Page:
By the spring of 1948, Ms. Masuno had recovered from her injuries and began working in a cotton mill in the city of Himeji in Hyogo Prefecture. While bathing with coworkers in a company dormitory, she heard whispers about the scars on her back. When asked about them, she answered, "I was in Hiroshima when it was bombed." Her coworkers quickly left the room over fears that they would be "infected." She was left distraught and in tears, thinking, "If only there had been no war, no atomic bomb..."

Today there is the plight of the people of Fukushima, who themselves are suffering from groundless rumors due to the accident at the Fukishima No. 1 nuclear power plant. Ms. Masuno empathizes with their pain, saying, "They're not responsible for that situation." As for the young people of Hiroshima, she hopes they will give the city their support and help hand down Hiroshima's legacy. (Rie Nii, Staff Writer)

Hiroshima Insight

Girls' School of Hiroshima Electric Railway: Attending classes and operating streetcars

During the war, the Hiroshima Electric Railway Company opened a school for girls in April 1943 in order to maintain a work force for the streetcars because their male drivers and conductors had been drafted into military service. The school building and the dormitory were located in Minami Ward, Hiroshima.

After graduating from national "advanced elementary school" at the age of 14, the girls enrolled in the school's three-year program. Students there went to classes for half the day, and worked on the streetcars for the other half. However, at the tail end of the war, the schedule changed and they were working as drivers or conductors from early morning until late at night.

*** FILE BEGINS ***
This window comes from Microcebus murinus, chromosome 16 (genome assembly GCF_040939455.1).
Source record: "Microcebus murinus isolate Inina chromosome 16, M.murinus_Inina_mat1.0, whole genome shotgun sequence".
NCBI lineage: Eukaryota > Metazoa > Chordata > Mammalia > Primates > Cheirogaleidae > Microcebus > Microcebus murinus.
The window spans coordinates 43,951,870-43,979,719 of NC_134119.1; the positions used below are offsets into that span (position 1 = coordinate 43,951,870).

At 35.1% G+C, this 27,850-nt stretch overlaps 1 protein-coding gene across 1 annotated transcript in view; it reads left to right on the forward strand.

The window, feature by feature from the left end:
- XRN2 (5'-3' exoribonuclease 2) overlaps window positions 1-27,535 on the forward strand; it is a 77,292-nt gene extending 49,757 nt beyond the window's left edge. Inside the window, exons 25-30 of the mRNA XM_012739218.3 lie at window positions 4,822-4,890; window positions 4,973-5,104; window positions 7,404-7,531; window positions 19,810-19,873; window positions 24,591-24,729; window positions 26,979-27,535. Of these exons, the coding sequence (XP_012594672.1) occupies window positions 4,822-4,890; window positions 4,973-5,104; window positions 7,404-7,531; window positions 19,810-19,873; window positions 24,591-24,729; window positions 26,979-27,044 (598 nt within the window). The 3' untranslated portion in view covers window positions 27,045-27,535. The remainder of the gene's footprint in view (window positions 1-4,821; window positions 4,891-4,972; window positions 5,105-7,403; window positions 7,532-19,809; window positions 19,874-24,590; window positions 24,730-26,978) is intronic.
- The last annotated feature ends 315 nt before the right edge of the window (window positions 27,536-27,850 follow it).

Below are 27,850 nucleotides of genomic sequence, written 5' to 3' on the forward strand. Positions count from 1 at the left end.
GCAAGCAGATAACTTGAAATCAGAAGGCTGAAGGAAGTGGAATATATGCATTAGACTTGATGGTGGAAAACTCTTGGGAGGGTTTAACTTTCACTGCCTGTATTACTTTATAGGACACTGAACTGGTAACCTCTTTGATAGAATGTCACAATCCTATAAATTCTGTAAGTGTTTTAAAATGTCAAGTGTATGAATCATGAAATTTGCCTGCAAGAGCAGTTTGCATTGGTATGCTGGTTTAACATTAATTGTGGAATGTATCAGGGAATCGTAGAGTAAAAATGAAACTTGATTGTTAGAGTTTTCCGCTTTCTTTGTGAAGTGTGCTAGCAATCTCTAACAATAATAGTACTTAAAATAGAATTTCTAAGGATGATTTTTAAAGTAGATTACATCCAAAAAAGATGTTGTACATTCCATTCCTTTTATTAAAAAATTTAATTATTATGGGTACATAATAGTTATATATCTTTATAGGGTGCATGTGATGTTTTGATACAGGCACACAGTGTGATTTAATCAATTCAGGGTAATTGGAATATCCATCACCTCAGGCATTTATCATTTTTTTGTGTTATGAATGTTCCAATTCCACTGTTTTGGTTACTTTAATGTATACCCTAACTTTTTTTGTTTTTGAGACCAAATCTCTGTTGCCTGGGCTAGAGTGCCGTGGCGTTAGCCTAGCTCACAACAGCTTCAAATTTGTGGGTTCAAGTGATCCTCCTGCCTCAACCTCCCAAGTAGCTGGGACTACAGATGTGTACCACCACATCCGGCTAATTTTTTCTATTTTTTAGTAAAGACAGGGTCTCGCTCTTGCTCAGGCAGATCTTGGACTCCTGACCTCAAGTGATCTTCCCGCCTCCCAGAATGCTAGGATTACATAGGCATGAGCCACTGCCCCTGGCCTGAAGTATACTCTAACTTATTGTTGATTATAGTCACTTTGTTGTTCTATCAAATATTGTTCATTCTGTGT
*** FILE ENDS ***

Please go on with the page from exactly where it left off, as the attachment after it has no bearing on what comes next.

On the day of the atomic bombing, most of the school's 300 students were either working on streetcars or in their dormitory, which was located 2.1 kilometers from the hypocenter. Twenty-nine students and one teacher were killed in the blast.

Three days later, when train operations resumed between Koi and Nishitenma, students who escaped serious injury were put in charge of the streetcars. After the war, the school's objective of addressing the shortage of male workers was over and the school was closed. Two A-bombed streetcars still run through the city today, mainly on weekday mornings.

Teenagers’ Impressions

Life during the war was horrifying
Life during the war was completely different from our way of life today. It's scary how people back then would do anything to win the war.

Before, when I heard the words "war is wrong," I wasn't entirely convinced. But when I heard their story, I got to thinking how I wouldn't want to experience a life like that, feeling threatened by air raids and hiding in an air raid shelter. (Yuka Ichimura, 15)

I want to be strong enough to help a close friend